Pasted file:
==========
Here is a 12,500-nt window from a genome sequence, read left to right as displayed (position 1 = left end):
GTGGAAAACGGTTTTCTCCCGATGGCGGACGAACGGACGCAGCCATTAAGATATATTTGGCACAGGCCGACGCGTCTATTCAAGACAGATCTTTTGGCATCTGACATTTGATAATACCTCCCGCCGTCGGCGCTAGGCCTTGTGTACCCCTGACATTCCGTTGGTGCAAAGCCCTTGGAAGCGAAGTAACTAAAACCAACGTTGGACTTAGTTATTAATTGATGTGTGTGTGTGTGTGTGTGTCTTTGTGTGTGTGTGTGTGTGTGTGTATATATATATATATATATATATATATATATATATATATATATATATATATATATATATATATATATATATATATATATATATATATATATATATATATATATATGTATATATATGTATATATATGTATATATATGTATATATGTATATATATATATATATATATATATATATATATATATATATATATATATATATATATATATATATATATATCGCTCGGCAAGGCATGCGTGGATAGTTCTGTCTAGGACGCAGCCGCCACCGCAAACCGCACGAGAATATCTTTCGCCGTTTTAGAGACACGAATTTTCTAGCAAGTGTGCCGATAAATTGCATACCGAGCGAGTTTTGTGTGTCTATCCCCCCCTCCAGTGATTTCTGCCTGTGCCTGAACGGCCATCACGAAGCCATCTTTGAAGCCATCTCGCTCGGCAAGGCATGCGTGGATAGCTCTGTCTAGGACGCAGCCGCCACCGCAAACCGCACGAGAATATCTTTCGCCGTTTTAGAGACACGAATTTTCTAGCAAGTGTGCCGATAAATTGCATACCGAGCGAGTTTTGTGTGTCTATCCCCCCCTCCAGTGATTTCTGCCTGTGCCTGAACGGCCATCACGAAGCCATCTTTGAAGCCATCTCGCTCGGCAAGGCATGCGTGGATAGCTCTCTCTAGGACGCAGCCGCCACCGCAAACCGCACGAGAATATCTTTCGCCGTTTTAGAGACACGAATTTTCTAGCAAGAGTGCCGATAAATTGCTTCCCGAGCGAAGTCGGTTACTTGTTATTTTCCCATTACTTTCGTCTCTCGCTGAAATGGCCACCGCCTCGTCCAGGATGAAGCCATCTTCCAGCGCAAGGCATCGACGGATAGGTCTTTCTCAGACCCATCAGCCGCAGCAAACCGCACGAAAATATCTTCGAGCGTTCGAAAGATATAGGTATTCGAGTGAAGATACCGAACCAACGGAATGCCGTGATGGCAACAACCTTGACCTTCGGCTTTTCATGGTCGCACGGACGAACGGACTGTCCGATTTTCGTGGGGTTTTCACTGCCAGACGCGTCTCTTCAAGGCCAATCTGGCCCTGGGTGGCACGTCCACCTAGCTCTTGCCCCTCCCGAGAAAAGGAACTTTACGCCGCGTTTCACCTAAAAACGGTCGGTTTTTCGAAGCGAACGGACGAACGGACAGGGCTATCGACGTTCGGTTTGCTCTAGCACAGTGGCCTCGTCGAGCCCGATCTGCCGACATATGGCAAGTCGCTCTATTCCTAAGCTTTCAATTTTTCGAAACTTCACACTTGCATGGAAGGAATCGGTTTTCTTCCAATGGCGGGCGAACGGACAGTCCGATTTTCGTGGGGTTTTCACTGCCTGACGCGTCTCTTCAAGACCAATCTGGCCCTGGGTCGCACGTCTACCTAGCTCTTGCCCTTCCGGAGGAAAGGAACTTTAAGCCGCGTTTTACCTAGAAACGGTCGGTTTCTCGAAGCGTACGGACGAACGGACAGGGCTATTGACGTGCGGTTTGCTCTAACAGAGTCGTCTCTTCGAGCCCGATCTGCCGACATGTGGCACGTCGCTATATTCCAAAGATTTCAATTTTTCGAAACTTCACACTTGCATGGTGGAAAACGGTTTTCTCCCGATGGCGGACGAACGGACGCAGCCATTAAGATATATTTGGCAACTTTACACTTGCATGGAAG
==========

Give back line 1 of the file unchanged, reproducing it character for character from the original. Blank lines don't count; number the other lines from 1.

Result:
Here is a 12,500-nt window from a genome sequence, read left to right as displayed (position 1 = left end):